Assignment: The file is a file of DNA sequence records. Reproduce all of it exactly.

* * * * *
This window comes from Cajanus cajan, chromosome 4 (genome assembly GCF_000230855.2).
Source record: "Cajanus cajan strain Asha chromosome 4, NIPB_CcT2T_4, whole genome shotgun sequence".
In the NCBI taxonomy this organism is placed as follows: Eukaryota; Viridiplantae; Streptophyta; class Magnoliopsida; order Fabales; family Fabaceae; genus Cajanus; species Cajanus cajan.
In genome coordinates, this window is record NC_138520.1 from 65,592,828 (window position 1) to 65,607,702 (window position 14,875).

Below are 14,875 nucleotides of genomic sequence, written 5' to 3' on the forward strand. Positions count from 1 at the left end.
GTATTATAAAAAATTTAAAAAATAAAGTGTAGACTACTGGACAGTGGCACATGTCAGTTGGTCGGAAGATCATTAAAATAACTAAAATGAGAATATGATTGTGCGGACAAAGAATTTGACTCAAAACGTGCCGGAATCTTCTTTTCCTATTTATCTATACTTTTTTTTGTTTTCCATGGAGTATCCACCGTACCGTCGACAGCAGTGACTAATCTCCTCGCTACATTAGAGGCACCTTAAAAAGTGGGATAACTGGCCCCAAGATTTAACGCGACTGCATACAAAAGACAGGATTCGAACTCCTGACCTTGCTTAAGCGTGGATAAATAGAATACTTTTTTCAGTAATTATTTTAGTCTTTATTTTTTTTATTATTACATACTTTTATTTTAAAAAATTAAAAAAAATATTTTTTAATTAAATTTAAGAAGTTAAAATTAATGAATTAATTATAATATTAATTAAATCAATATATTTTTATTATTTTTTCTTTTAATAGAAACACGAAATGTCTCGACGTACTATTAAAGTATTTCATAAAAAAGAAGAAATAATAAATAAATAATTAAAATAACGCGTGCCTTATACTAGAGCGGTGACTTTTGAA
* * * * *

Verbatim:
This window comes from Cajanus cajan, chromosome 4 (genome assembly GCF_000230855.2).
Source record: "Cajanus cajan strain Asha chromosome 4, NIPB_CcT2T_4, whole genome shotgun sequence".
In the NCBI taxonomy this organism is placed as follows: Eukaryota; Viridiplantae; Streptophyta; class Magnoliopsida; order Fabales; family Fabaceae; genus Cajanus; species Cajanus cajan.
In genome coordinates, this window is record NC_138520.1 from 65,592,828 (window position 1) to 65,607,702 (window position 14,875).

Below are 14,875 nucleotides of genomic sequence, written 5' to 3' on the forward strand. Positions count from 1 at the left end.
GTATTATAAAAAATTTAAAAAATAAAGTGTAGACTACTGGACAGTGGCACATGTCAGTTGGTCGGAAGATCATTAAAATAACTAAAATGAGAATATGATTGTGCGGACAAAGAATTTGACTCAAAACGTGCCGGAATCTTCTTTTCCTATTTATCTATACTTTTTTTTGTTTTCCATGGAGTATCCACCGTACCGTCGACAGCAGTGACTAATCTCCTCGCTACATTAGAGGCACCTTAAAAAGTGGGATAACTGGCCCCAAGATTTAACGCGACTGCATACAAAAGACAGGATTCGAACTCCTGACCTTGCTTAAGCGTGGATAAATAGAATACTTTTTTCAGTAATTATTTTAGTCTTTATTTTTTTTATTATTACATACTTTTATTTTAAAAAATTAAAAAAAATATTTTTTAATTAAATTTAAGAAGTTAAAATTAATGAATTAATTATAATATTAATTAAATCAATATATTTTTATTATTTTTTCTTTTAATAGAAACACGAAATGTCTCGACGTACTATTAAAGTATTTCATAAAAAAGAAGAAATAATAAATAAATAATTAAAATAACGCGTGCCTTATACTAGAGCGGTGACTTTTGAA